February 21, 2019
(++++) GETTING DEFENSIVE
Cyber Smart: Five Habits to Protect Your Family, Money, and Identity from Cyber Criminals. By Bart R. McDonough. Wiley. $19.95.
This book could have been one page long but, thankfully, isn’t. The “five habits” referred to in the subtitle fit easily on a fraction of a page: 1) Update your devices; 2) Enable two-factor authentication; 3) Use a password manager; 4) Install antivirus software on everything and keep it updated; 5) Back up all your data. Easy, right? Nope – not even for corporate security departments that do nothing but protect data all the time. For the average adult, adding these five basic habits of digital life to a day already crammed with work, family and dozens upon dozens of other requirements and desires means allotting time to cybersecurity that many people feel they simply do not have.
Make the time, insists Bart R. McDonough, because you really, really have to “practice the essential cybersecurity habits to protect your family from bad actors” even though “it can feel like [sic] there’s nothing you can do.”
A little perspective is in order here. Understand that your personal information online will be hacked and almost certainly has been already. Even governments and corporations, with their billions of dollars to spend on security, get hacked all the time, and if you deal at all with governments and corporations – and you do – then your data are vulnerable. That’s the reality of the digital age. But McDonough’s point is that even if there is no way to protect 100% of your data, 100% of the time, the five basics of being “cyber smart” will help you “safeguard yourself from the vast majority of threats.” No system is perfect, but in a world where most consumers use little or no cyber protection, the ones who use a lot of it are, by definition, better protected.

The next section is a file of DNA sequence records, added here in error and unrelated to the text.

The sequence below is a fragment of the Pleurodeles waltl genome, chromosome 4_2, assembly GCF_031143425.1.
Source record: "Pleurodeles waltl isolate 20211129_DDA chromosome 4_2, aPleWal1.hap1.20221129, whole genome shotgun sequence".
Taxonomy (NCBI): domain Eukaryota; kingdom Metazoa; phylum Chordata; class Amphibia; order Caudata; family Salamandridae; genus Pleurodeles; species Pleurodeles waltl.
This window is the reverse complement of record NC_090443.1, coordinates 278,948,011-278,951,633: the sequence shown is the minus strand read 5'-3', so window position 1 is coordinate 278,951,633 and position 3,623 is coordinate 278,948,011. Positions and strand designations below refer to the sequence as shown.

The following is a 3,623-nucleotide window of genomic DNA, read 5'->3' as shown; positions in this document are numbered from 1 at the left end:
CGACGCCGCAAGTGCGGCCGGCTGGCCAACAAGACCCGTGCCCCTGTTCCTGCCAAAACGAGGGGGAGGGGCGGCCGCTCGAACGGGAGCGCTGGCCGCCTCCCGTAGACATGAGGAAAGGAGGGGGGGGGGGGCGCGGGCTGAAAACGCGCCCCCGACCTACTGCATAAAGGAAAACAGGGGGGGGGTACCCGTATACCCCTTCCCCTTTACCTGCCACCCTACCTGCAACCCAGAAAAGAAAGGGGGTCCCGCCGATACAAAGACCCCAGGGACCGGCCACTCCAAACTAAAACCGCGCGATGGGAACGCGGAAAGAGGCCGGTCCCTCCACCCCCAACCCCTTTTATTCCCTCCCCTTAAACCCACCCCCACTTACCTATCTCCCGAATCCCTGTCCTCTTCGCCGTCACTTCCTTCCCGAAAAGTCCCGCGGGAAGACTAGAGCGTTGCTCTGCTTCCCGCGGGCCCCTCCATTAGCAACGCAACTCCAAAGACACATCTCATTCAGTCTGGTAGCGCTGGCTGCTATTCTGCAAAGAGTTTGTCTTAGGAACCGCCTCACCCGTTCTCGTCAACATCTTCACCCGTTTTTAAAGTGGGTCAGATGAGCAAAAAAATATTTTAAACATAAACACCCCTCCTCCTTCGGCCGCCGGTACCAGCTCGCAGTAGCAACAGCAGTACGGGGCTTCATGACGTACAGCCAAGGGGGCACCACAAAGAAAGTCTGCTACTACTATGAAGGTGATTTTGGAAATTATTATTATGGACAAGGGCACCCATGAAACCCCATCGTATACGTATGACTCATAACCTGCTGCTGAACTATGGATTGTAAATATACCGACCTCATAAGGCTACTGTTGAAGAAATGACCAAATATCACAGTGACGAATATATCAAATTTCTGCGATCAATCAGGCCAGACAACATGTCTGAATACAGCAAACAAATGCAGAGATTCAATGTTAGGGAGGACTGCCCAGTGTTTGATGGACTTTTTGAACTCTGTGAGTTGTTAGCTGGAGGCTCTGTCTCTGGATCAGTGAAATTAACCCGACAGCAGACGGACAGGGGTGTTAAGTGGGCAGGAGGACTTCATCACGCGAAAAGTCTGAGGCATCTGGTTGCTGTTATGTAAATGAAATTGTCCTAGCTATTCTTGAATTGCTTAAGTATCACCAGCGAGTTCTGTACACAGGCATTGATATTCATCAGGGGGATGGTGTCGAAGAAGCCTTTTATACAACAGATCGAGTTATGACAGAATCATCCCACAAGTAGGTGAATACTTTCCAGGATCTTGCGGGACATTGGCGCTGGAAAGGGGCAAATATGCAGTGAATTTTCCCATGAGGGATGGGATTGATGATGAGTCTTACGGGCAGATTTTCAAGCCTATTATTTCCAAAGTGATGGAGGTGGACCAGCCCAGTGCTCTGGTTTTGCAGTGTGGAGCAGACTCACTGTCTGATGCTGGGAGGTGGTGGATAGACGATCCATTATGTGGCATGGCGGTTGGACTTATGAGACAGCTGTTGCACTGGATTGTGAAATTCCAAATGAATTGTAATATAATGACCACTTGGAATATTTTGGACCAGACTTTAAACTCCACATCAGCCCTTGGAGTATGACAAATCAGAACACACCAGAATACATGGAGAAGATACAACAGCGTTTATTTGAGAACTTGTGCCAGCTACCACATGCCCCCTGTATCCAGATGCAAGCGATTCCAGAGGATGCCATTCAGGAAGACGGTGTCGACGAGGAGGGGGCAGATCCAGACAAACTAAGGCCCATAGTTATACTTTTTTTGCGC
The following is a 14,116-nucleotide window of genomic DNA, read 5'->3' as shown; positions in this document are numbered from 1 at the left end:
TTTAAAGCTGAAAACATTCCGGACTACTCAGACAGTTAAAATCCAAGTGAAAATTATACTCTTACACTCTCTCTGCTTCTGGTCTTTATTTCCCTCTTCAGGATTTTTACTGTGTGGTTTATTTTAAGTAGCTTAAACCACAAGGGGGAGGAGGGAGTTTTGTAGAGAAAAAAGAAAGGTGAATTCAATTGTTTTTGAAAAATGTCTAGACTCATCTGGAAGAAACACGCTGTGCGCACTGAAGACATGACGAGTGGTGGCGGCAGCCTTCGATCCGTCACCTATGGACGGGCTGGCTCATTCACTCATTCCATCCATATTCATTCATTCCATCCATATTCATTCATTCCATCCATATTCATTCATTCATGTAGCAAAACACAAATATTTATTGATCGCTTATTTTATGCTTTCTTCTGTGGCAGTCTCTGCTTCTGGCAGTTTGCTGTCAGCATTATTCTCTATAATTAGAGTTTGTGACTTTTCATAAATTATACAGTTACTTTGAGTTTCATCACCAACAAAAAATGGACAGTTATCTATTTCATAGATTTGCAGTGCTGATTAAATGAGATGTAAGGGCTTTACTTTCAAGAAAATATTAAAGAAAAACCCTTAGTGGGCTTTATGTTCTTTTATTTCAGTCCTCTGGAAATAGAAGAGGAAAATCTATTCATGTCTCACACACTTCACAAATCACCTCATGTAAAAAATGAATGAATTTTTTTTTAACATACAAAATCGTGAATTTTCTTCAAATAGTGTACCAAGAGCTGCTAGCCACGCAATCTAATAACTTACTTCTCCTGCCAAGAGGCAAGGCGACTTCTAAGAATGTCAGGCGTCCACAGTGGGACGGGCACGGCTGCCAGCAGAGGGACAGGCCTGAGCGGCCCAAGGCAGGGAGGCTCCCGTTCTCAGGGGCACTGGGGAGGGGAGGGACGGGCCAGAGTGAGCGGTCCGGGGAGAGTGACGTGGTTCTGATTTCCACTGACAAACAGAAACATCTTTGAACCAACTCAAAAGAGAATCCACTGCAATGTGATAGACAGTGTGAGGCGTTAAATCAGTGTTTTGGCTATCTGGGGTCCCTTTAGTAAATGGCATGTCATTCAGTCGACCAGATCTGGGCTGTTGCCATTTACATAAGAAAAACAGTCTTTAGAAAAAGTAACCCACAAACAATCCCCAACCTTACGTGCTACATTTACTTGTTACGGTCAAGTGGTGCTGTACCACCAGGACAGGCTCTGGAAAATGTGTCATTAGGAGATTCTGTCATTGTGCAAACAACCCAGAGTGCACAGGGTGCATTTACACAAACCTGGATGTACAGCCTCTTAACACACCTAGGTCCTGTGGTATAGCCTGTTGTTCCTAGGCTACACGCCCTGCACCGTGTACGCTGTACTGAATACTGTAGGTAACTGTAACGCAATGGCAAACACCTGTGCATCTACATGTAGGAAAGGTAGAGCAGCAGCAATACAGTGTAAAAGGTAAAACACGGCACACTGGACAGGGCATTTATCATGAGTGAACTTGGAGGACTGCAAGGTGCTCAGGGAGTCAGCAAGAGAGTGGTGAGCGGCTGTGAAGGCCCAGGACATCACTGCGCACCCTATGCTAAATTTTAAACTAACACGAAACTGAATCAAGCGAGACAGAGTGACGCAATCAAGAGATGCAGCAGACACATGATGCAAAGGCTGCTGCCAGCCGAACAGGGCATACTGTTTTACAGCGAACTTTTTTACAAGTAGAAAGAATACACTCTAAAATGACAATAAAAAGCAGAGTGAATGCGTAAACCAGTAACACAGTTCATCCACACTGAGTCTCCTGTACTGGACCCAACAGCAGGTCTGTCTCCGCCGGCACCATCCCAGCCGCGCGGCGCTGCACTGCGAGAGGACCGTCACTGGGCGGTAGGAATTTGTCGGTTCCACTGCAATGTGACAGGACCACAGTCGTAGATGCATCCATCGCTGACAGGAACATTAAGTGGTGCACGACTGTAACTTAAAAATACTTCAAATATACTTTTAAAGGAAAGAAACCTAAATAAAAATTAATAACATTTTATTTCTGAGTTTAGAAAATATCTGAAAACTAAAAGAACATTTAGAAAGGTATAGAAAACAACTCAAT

McDonough, a professional cybersecurity expert whose company focuses on protecting the financial-services, healthcare and payments industries, spends the first hundred-or-so pages of Cyber Smart showing how the bad guys (and bad gals) work: what methods they use, what they are trying to get, how they handle their businesses (and they are businesses, albeit criminal ones), and how average people and legitimate businesses become their victims. These chapters are amply, even mind-numbingly footnoted: surely McDonough does not expect the everyday reader to wade through two pages containing 37 single-spaced footnotes, every one of them a Web reference beginning with https, in just the chapter on “Attack Methods.” But the point is that interested readers can go to the source material if they wish: Cyber Smart is exhaustively researched and has been assembled by someone whose professional life depends on understanding cyber criminals and outsmarting/outthinking them. But even knowledgeable people in positions of authority make mistakes – that is why government and corporate Web sites are continually hacked. So McDonough concludes the first part of Cyber Smart by explaining how to detect a successful phishing attack, malware insertion, ransomware infection or E-mail compromise – and what to do when you are the victim.